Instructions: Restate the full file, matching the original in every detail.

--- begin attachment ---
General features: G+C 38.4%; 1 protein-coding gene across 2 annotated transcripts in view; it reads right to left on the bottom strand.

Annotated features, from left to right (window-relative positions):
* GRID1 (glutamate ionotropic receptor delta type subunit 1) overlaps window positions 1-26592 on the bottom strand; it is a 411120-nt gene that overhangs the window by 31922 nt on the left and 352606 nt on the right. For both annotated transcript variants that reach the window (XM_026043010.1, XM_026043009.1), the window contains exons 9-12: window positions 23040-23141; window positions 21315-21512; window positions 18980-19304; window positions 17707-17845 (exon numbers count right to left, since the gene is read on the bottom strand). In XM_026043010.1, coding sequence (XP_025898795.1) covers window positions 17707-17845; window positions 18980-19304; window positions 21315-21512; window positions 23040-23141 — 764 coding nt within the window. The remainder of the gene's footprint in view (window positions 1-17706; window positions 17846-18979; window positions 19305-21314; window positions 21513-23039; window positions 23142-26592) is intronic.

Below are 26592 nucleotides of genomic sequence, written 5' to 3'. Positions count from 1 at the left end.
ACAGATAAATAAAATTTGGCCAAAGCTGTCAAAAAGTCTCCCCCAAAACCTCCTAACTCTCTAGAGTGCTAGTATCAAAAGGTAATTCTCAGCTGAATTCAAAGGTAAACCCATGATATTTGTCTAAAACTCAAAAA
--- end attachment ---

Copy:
General features: G+C 38.4%; 1 protein-coding gene across 2 annotated transcripts in view; it reads right to left on the bottom strand.

Annotated features, from left to right (window-relative positions):
* GRID1 (glutamate ionotropic receptor delta type subunit 1) overlaps window positions 1-26592 on the bottom strand; it is a 411120-nt gene that overhangs the window by 31922 nt on the left and 352606 nt on the right. For both annotated transcript variants that reach the window (XM_026043010.1, XM_026043009.1), the window contains exons 9-12: window positions 23040-23141; window positions 21315-21512; window positions 18980-19304; window positions 17707-17845 (exon numbers count right to left, since the gene is read on the bottom strand). In XM_026043010.1, coding sequence (XP_025898795.1) covers window positions 17707-17845; window positions 18980-19304; window positions 21315-21512; window positions 23040-23141 — 764 coding nt within the window. The remainder of the gene's footprint in view (window positions 1-17706; window positions 17846-18979; window positions 19305-21314; window positions 21513-23039; window positions 23142-26592) is intronic.

Below are 26592 nucleotides of genomic sequence, written 5' to 3'. Positions count from 1 at the left end.
ACAGATAAATAAAATTTGGCCAAAGCTGTCAAAAAGTCTCCCCCAAAACCTCCTAACTCTCTAGAGTGCTAGTATCAAAAGGTAATTCTCAGCTGAATTCAAAGGTAAACCCATGATATTTGTCTAAAACTCAAAAA